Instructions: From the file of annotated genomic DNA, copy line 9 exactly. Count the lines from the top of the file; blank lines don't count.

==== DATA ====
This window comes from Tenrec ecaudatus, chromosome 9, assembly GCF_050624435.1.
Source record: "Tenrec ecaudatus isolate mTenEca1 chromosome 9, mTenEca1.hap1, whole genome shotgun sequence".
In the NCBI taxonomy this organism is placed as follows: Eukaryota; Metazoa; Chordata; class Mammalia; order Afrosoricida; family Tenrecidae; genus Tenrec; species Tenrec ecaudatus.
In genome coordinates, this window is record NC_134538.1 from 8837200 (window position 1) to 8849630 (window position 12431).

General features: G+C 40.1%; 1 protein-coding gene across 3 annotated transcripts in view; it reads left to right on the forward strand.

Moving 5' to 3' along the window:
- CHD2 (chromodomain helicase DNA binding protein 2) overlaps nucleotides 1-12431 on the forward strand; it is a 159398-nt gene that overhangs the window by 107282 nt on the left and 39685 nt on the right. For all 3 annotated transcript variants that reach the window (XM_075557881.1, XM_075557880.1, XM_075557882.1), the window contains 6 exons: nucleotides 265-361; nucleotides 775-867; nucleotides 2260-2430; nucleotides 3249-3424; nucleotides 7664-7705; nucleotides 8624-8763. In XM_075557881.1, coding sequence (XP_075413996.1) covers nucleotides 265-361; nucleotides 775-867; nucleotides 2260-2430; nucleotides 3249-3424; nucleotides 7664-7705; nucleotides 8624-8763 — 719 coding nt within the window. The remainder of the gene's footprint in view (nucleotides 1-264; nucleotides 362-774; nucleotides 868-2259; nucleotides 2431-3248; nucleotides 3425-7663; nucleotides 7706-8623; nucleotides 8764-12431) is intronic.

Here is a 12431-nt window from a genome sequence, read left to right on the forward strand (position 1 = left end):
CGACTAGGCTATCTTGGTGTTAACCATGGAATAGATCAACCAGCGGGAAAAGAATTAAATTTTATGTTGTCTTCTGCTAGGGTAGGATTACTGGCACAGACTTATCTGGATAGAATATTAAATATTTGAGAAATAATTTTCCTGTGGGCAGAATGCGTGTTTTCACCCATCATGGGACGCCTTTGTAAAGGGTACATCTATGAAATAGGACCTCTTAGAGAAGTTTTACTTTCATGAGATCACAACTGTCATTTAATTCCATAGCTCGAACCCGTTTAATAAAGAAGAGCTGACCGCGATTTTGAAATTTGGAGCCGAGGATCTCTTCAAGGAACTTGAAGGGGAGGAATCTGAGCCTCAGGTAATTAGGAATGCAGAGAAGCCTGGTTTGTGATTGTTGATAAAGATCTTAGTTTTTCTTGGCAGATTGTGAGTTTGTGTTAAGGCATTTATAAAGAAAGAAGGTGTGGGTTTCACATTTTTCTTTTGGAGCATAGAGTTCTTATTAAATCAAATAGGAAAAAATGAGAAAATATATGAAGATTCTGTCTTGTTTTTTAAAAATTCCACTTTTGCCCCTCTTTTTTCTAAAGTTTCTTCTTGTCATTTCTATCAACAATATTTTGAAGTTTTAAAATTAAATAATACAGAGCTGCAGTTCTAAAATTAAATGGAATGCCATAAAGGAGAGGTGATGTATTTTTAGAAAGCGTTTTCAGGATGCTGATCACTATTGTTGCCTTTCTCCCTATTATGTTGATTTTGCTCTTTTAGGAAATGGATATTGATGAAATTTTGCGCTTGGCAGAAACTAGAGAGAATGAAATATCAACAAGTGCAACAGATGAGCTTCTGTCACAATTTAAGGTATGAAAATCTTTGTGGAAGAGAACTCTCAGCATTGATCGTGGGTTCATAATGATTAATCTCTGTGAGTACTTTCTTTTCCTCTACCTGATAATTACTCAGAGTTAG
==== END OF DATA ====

CGACTAGGCTATCTTGGTGTTAACCATGGAATAGATCAACCAGCGGGAAAAGAATTAAATTTTATGTTGTCTTCTGCTAGGGTAGGATTACTGGCACAGACTTATCTGGATAGAATATTAAATATTTGAGAAATAATTTTCCTGTGGGCAGAATGCGTGTTTTCACCCATCATGGGACGCCTTTGTAAAGGGTACATCTATGAAATAGGACCTCTTAGAGAAGTTTTACTTTCATGAGATCACAACTGTCATTTAATTCCATAGCTCGAACCCGTTTAATAAAGAAGAGCTGACCGCGATTTTGAAATTTGGAGCCGAGGATCTCTTCAAGGAACTTGAAGGGGAGGAATCTGAGCCTCAGGTAATTAGGAATGCAGAGAAGCCTGGTTTGTGATTGTTGATAAAGATCTTAGTTTTTCTTGGCAGATTGTGAGTTTGTGTTAAGGCATTTATAAAGAAAGAAGGTGTGGGTTTCACATTTTTCTTTTGGAGCATAGAGTTCTTATTAAATCAAATAGGAAAAAATGAGAAAATATATGAAGATTCTGTCTTGTTTTTTAAAAATTCCACTTTTGCCCCTCTTTTTTCTAAAGTTTCTTCTTGTCATTTCTATCAACAATATTTTGAAGTTTTAAAATTAAATAATACAGAGCTGCAGTTCTAAAATTAAATGGAATGCCATAAAGGAGAGGTGATGTATTTTTAGAAAGCGTTTTCAGGATGCTGATCACTATTGTTGCCTTTCTCCCTATTATGTTGATTTTGCTCTTTTAGGAAATGGATATTGATGAAATTTTGCGCTTGGCAGAAACTAGAGAGAATGAAATATCAACAAGTGCAACAGATGAGCTTCTGTCACAATTTAAGGTATGAAAATCTTTGTGGAAGAGAACTCTCAGCATTGATCGTGGGTTCATAATGATTAATCTCTGTGAGTACTTTCTTTTCCTCTACCTGATAATTACTCAGAGTTAG